Home  /  Resources & support  /  FAQs  /  Fitting ordered logistic and probit models with constraints

## Why is there no constant term reported in ologit and oprobit?

 Title Fitting ordered logistic and probit models with constraints Author Mark Inlow, StataCorp Ronna Cong, StataCorp

Consider a parameterization in which a constant is present, e.g., Greene’s formulation (Greene 2018, Chapter 18):

    Pr(Y = 0) = F(−Xb)
Pr(Y = 1) = F(u1 −Xb) − F(−Xb)
Pr(Y = 2) = F(u2 −Xb) − F(u1 −Xb)
...


In the preceding, F is the cumulative distribution function (CDF), either the cumulative standard normal distribution for ordered probit regression or the cumulative logistic distribution for ordered logistic regression. Since Greene includes a constant in his Xb, we need to indicate this to make his notation and Stata’s ordered probit/logistic notation comparable:

    Pr(Y = 0) = F(−Xb − con)
Pr(Y = 1) = F(u1 − Xb − con) − F(−Xb − con)
Pr(Y = 1) = F(u2 − Xb − con) − F(u1 −Xb − con)
...


Now, compare this with Stata’s no-constant model:

    Pr(Y = 0) = F(/cut1 − Xb)
Pr(Y = 1) = F(/cut2 − Xb) − F(/cut1 − Xb)
Pr(Y = 2) = F(/cut3 − Xb) − F(/cut2 − Xb)
...


Examining the expressions for Pr(Y = 0), we see that

    −Xb − con = /cut1 − Xb


so Greene’s constant equals –/cut1. Greene set the first cut point to zero, whereas Stata set the constant to zero.

Combining this observation with the expressions for Pr(Y = 1), we see that Greene’s u1 = /cut2 + con = /cut2 − /cut1. Doing the same for Pr(Y = 2), we see that u2 = /cut3 − /cut1. Thus to estimate Greene’s model using the coefficient estimates from Stata’s ordered probit/logistic regression commands we can use the following:

    Greene's intercept = −/cut1
Greene's u1 = /cut2 − /cut1
Greene's u2 = /cut3 − /cut1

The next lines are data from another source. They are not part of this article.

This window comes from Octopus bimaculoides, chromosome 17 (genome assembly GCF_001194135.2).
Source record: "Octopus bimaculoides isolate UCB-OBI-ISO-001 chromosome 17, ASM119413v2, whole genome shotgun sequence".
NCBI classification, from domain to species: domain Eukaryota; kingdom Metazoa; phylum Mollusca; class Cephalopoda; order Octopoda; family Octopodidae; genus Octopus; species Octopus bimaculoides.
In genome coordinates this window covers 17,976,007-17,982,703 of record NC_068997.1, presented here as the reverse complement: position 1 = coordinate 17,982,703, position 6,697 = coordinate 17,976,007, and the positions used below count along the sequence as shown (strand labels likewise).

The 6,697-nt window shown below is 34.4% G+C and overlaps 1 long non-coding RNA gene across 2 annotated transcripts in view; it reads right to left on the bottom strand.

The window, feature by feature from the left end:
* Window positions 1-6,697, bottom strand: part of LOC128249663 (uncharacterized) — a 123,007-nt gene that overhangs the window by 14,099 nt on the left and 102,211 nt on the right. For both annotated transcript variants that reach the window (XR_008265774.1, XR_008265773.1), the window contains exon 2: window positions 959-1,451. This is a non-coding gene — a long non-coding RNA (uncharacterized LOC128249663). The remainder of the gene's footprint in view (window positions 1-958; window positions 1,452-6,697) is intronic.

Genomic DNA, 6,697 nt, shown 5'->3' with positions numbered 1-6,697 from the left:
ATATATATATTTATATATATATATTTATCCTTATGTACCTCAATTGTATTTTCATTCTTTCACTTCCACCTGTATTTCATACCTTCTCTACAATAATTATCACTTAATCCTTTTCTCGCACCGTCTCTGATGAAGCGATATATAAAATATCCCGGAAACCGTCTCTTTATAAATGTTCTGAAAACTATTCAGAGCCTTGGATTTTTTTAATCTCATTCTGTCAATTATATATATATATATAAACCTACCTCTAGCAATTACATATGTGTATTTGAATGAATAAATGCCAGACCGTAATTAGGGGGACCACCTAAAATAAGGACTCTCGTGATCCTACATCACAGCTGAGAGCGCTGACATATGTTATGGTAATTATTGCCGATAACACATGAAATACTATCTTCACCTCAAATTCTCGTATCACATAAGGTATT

...


After you fit your model using Stata, you can convert to Greene’s parameterization using lincom, which will provide both the coefficient estimate and the standard error as follows:

    ologit/oprobit ...
lincom _b[/cut2] - _b[/cut1]
lincom _b[/cut3] - _b[/cut1]
...


To make things concrete, consider the following example using the auto dataset, which is shipped with Stata.

. sysuse auto, clear
(1978 Automobile Data)

. replace rep78 = 2 if rep78 == 1 | missing(rep78)

. tabulate rep78

Repair
Record 1978        Freq.     Percent        Cum.

2           15       20.27       20.27
3           30       40.54       60.81
4           18       24.32       85.14
5           11       14.86      100.00

Total           74      100.00

. oprobit rep78 price weight

Iteration 0:   log likelihood = -97.440603
Iteration 1:   log likelihood = -91.088192
Iteration 2:   log likelihood = -91.074229
Iteration 3:   log likelihood = -91.074223

Ordered probit regression                         Number of obs   =         74
LR chi2(2)      =      12.73
Prob > chi2     =     0.0017
Log likelihood = -91.074223                       Pseudo R2       =     0.0653

rep78   Coefficient  Std. err.      z    P>|z|     [95% conf. interval]

price     .0000966   .0000515     1.88   0.061    -4.36e-06    .0001976
weight    -.0007095   .0002013    -3.52   0.000    -.0011041    -.000315

/cut1    -2.468357   .5580629                      -3.56214   -1.374573
/cut2    -1.276601   .5310947                     -2.317528   -.2356748
/cut3    -.3720451   .5046055                     -1.361054    .6169635



Thus the intercept (constant) is −/cut1 = 2.47, and now we compute the point estimate and standard error of u1:

. lincom _b[/cut2] - _b[/cut1]

( 1)  - [/]cut1 + [/]cut2 = 0

rep78   Coefficient  Std. err.      z    P>|z|     [95% conf. interval]

(1)     1.191755    .183964     6.48   0.000     .8311925    1.552318



Our estimate of u1 is 1.19 with a standard error of 0.18. Finally we estimate u2:

. lincom _b[/cut3] - _b[/cut1]

( 1)  - [/]cut1 + [/]cut3 = 0

rep78   Coefficient  Std. err.      z    P>|z|     [95% conf. interval]

(1)     2.096311   .2457135     8.53   0.000     1.614722    2.577901



Thus our estimate of u2 is 2.096 with a standard error of .246.

### Reference

Greene, W. H. 2018.
Econometric Analysis. 8th ed. NJ: Prentice Hall.